The beginning of a recent NPR Weekend Edition feature on Rokia Traoré begins with sounds from Mali’s civil war, an ongoing terror that has had a significant impact on the Malian singer’s new album Né So. In the engaging audio feature, recorded at the BBC‘s studio in Berlin, veteran reporter Linda Wertheimer asks Traoré not only about her own music but about the state of African arts and culture, which the singer worries is ironically not as accessible to Africans as it is to people from elsewhere. The singer also discusses her choice to cover “Strange Fruit” on the new album, saying that the American protest song helps us “remember that we humans can be so bad, so we have to be careful with ourselves.” Listen to the whole interview, which includes plenty of musical snippets, here.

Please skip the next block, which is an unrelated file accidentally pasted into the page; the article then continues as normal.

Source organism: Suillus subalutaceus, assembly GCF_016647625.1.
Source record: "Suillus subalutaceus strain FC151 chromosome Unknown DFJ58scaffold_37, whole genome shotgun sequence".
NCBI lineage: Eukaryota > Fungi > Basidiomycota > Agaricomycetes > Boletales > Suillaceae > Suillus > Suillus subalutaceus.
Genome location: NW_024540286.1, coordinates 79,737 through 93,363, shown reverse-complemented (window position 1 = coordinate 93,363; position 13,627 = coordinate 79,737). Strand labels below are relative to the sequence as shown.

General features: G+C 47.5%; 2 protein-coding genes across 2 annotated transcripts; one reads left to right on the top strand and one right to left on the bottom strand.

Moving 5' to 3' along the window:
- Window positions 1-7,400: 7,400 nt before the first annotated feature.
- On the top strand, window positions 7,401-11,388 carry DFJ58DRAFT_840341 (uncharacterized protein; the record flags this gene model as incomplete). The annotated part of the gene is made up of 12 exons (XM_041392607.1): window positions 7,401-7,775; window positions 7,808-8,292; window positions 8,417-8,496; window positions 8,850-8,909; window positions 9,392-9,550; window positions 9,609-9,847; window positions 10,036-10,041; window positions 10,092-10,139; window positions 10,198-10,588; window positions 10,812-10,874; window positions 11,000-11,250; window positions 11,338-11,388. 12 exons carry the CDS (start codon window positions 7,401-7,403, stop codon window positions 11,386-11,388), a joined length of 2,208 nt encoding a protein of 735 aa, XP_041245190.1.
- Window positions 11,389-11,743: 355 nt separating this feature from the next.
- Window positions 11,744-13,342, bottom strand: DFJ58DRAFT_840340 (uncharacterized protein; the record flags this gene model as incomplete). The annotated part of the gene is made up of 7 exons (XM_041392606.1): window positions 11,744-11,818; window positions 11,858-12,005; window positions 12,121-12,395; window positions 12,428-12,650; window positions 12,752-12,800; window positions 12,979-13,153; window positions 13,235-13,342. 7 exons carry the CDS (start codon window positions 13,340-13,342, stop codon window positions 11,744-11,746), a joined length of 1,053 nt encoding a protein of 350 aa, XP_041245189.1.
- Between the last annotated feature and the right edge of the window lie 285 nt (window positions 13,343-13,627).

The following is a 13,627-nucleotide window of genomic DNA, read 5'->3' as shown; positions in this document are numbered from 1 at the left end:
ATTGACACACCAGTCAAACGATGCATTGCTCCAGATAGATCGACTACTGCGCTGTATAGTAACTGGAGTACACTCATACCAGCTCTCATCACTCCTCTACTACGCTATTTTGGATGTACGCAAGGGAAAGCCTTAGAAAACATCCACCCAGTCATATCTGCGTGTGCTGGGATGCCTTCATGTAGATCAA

Traoré has also released a music video for the album’s haunting title track, which translates to “home” in the Bambara language. In French, she narrates a passage about the millions of international refugees who have been “forced to seek refuge in towns and countries far from home.” Watch the powerful video below: